A prosperous young Wall Street broker met, fell in love with and was frequently seen escorting about town a rising actress of gentility and dignity. He wanted to marry her, but being a cautious man he decided that before proposing matrimony he should have a private investigating agency check her background and present activities. After all, he reminded himself, I have both a growing fortune and my reputation to protect against a marital misadventure.
The Wall Streeter requested that the agency was not to reveal to the investigator the identity of the client requesting a report on the actress.
In due time the investigator’s report was sent to the broker. It said the actress had an unblemished past, a spotless reputation, and her friends and associates were of the best repute. “The only shadow,” added the report, “is that currently she is often seen around town in the company of a young broker of dubious business practices and principles.
I imagine that the sleuth’s report came as an unpleasant surprise to the up-and-coming businessman. Sometimes we fixate so much on policing others that we’re completely unaware of our own faults and shortcomings. In Luke 6:42, Jesus asked,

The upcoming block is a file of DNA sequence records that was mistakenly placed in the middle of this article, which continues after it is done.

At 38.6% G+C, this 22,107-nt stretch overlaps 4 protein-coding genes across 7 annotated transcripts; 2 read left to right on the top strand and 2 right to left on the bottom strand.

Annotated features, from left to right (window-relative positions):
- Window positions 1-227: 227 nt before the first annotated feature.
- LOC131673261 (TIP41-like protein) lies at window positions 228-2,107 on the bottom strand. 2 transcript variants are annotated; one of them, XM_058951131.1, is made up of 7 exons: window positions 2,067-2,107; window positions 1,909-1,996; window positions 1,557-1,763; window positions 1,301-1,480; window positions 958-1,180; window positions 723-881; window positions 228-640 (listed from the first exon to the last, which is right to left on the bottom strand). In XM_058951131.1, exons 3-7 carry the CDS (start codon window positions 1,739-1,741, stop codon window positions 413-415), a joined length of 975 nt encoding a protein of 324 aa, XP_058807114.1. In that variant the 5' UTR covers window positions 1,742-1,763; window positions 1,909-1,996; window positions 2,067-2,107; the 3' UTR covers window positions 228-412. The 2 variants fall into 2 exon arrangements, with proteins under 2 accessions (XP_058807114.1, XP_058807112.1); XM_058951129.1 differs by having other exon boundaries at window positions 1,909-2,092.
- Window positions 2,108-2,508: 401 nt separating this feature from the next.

“How can you say to your brother, ‘Brother, let me take out the speck that is in your eye,’ when you yourself do not see the log that is in your own eye? You hypocrite, first take the log out of your own eye, and then you will see clearly to take out the speck that is in your brother’s eye.”
In this passage, Jesus used hyperbole to remind us of the importance of humility and introspection. If these qualities are absent in our lives, we may wake up one day to find that we – like the baffled Wall Street broker – have been blinded by selfrighteousness.